The growth and spread of urban areas is one of the most extensive of all anthropogenic effects (Johnson and Munshi-South, 2017). Landscapes are rapidly changing to become more urbanized (Chen et al., 2020), and these effects are expected to exponentially increase as more than two-thirds of the world’s population is projected to live in urban areas by 2050 (United Nations, 2018). Urban environments present a unique set of challenges to wildlife which have led to changes in wildlife behavior, physiology, morphology, and fitness (Hall and Warner, 2018; Ouyang et al., 2019; Reynolds et al., 2019). Despite urban environmental challenges, some species continue to colonize and thrive in urban environments (urban exploiters; Sepp et al., 2018). Understanding how and why urban exploiters thrive in urban environments is a major goal in evolutionary ecology (Ouyang et al., 2018). Avian systems are ideal to study effects of urbanization, as their behavior is easily observed, they readily colonize new habitats, and can act as bioindicators of urban pollutants (Bonier et al., 2007; Zhang and Ma, 2011; Sol et al., 2013; Marzluff, 2017).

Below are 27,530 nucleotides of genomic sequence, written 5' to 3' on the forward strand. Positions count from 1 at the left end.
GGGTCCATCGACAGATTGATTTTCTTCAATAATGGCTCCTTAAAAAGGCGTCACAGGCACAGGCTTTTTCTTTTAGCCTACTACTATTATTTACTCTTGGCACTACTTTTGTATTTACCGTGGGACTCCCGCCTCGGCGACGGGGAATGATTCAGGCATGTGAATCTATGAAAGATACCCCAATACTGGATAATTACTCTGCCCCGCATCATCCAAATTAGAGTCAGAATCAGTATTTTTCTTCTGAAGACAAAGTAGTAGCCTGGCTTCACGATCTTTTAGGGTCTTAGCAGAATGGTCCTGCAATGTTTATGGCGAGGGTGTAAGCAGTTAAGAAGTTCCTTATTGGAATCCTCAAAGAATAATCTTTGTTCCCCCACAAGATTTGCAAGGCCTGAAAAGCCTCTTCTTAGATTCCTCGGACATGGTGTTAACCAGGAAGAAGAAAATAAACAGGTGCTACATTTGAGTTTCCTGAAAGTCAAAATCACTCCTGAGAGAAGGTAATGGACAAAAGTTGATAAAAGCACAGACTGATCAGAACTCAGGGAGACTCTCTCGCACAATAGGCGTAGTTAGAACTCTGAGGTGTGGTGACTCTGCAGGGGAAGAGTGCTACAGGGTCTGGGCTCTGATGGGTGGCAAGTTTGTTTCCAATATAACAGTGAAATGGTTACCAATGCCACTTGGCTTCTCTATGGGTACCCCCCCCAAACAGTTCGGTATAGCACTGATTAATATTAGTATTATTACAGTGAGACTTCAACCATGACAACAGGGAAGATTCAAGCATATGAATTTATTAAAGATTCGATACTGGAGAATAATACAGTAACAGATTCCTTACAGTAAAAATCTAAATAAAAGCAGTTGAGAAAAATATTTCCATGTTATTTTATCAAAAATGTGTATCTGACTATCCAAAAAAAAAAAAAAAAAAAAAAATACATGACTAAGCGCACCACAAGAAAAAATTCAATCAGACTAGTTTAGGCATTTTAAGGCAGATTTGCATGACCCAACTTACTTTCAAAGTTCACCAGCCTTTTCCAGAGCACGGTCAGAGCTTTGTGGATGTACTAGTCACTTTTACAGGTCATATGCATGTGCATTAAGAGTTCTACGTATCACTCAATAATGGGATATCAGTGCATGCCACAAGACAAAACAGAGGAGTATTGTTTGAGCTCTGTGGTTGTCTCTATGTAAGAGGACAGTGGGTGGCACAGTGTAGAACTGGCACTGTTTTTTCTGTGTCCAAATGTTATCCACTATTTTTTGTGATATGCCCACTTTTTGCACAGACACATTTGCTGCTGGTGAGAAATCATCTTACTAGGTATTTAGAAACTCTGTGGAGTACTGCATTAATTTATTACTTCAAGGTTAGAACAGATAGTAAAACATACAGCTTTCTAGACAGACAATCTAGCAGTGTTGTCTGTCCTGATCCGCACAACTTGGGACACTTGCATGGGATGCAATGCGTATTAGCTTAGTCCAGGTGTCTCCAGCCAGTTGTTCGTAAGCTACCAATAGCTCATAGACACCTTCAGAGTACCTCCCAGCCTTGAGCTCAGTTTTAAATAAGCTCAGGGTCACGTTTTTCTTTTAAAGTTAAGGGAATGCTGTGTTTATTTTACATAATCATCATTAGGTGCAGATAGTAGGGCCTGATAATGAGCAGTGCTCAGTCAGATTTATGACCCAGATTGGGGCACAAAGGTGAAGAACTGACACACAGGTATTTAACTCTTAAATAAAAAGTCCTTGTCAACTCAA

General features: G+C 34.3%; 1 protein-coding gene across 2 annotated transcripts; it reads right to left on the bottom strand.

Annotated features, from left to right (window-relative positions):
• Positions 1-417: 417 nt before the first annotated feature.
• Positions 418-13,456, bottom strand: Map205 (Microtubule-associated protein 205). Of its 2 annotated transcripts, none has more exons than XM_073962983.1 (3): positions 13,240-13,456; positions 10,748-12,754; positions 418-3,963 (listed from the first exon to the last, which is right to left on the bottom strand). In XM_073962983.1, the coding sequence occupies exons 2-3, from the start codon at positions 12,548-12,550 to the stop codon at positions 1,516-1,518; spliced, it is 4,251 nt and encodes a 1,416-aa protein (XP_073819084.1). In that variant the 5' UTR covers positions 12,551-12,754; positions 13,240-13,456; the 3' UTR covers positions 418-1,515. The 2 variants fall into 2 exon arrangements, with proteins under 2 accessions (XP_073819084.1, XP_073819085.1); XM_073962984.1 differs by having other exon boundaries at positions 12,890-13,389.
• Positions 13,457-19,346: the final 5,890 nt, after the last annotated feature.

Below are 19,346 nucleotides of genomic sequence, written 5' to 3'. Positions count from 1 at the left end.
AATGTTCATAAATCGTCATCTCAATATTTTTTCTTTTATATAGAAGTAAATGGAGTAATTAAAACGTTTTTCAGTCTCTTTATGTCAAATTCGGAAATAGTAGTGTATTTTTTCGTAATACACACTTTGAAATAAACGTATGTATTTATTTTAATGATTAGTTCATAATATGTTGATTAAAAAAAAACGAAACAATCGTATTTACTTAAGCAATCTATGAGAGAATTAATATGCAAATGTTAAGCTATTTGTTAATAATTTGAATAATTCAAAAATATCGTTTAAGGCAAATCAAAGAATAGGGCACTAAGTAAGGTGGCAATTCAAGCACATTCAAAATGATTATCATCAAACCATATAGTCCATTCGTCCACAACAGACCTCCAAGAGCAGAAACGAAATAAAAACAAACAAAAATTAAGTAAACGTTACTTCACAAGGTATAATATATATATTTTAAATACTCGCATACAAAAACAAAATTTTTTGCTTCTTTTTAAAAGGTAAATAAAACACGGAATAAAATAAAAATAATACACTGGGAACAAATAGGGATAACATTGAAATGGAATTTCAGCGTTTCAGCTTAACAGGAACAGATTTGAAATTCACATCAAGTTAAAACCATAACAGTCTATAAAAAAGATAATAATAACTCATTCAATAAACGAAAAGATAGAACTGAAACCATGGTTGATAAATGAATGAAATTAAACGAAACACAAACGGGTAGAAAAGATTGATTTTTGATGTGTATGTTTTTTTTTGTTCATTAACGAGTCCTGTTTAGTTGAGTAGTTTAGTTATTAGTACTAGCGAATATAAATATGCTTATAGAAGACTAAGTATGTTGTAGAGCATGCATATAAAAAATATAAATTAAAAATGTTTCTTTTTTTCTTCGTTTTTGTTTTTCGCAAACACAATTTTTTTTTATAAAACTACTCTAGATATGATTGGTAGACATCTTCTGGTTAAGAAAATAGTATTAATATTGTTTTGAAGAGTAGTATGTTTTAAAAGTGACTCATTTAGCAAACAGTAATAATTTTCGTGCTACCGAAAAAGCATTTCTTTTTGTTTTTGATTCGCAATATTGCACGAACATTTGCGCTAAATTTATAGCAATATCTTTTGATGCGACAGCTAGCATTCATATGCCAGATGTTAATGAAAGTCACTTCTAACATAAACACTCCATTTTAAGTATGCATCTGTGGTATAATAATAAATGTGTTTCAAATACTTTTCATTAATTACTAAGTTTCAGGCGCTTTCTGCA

Behavioral flexibility and innovation represent the first line of defense against novel challenges (Mckinney, 2002, 2006; Shochat et al., 2006; Sih et al., 2011; Sol et al., 2013). Environmental alterations in cities, such as reduced and fragmented natural vegetation, novel building structures, human disturbance, new predator compositions, and elevated light, noise and heavy metal pollution, can all affect behavioral phenotypes of urban adapters (Gorissen et al., 2005; Shochat et al., 2010; Clucas and Marzluff, 2012; Sol et al., 2013; Seress and Liker, 2015). The urban heat island, for example, is a phenomenon in which cities are several degrees hotter than the natural environments from which they are built (Landsberg, 1981; Arnfield, 2003; Peng et al., 2012). Urban habitats may also have lower food availability for avian wildlife, especially in nutritious food for insectivorous birds (Seress et al., 2018, 2020; Baldan and Ouyang, 2020). Furthermore, predator compositions can vary across the urban-rural gradient and between artificial and natural nests (Rodewald and Kearns, 2011; Vincze et al., 2017; Eötvös et al., 2018). Studying behavioral differences between urban wildlife and their natural counterparts gives us the opportunity to understand the environmental pressures driving adaptations needed for urban living.